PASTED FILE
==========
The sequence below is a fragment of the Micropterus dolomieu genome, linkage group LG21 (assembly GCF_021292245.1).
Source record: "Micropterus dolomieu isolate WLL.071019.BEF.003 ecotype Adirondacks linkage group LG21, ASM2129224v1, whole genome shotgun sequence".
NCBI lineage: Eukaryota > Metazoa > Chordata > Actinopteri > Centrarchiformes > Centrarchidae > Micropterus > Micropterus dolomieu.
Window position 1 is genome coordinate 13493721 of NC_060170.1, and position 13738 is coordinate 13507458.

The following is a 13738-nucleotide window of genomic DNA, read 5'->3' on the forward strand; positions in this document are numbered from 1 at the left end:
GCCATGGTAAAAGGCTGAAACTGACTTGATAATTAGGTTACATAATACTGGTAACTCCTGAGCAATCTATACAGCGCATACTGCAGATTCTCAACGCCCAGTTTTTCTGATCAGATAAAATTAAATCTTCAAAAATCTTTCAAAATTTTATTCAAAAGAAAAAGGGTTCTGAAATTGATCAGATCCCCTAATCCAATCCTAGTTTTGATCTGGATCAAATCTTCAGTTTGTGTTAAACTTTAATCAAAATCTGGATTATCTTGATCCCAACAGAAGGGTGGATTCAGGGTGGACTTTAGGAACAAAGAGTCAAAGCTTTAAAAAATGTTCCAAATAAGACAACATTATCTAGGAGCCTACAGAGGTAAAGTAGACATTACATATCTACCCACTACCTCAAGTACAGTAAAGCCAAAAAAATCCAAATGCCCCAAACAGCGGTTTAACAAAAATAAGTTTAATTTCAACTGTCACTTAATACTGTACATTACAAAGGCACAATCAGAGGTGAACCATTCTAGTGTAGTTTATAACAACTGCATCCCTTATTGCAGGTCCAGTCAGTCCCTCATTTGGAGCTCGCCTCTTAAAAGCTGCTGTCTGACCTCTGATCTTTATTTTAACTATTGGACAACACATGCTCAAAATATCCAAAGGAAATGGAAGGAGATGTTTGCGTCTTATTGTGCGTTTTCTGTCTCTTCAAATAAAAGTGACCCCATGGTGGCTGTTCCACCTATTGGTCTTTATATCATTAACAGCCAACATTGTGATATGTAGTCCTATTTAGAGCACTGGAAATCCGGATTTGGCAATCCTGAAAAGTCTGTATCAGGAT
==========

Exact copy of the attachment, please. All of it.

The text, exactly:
The sequence below is a fragment of the Micropterus dolomieu genome, linkage group LG21 (assembly GCF_021292245.1).
Source record: "Micropterus dolomieu isolate WLL.071019.BEF.003 ecotype Adirondacks linkage group LG21, ASM2129224v1, whole genome shotgun sequence".
NCBI lineage: Eukaryota > Metazoa > Chordata > Actinopteri > Centrarchiformes > Centrarchidae > Micropterus > Micropterus dolomieu.
Window position 1 is genome coordinate 13493721 of NC_060170.1, and position 13738 is coordinate 13507458.

The following is a 13738-nucleotide window of genomic DNA, read 5'->3' on the forward strand; positions in this document are numbered from 1 at the left end:
GCCATGGTAAAAGGCTGAAACTGACTTGATAATTAGGTTACATAATACTGGTAACTCCTGAGCAATCTATACAGCGCATACTGCAGATTCTCAACGCCCAGTTTTTCTGATCAGATAAAATTAAATCTTCAAAAATCTTTCAAAATTTTATTCAAAAGAAAAAGGGTTCTGAAATTGATCAGATCCCCTAATCCAATCCTAGTTTTGATCTGGATCAAATCTTCAGTTTGTGTTAAACTTTAATCAAAATCTGGATTATCTTGATCCCAACAGAAGGGTGGATTCAGGGTGGACTTTAGGAACAAAGAGTCAAAGCTTTAAAAAATGTTCCAAATAAGACAACATTATCTAGGAGCCTACAGAGGTAAAGTAGACATTACATATCTACCCACTACCTCAAGTACAGTAAAGCCAAAAAAATCCAAATGCCCCAAACAGCGGTTTAACAAAAATAAGTTTAATTTCAACTGTCACTTAATACTGTACATTACAAAGGCACAATCAGAGGTGAACCATTCTAGTGTAGTTTATAACAACTGCATCCCTTATTGCAGGTCCAGTCAGTCCCTCATTTGGAGCTCGCCTCTTAAAAGCTGCTGTCTGACCTCTGATCTTTATTTTAACTATTGGACAACACATGCTCAAAATATCCAAAGGAAATGGAAGGAGATGTTTGCGTCTTATTGTGCGTTTTCTGTCTCTTCAAATAAAAGTGACCCCATGGTGGCTGTTCCACCTATTGGTCTTTATATCATTAACAGCCAACATTGTGATATGTAGTCCTATTTAGAGCACTGGAAATCCGGATTTGGCAATCCTGAAAAGTCTGTATCAGGAT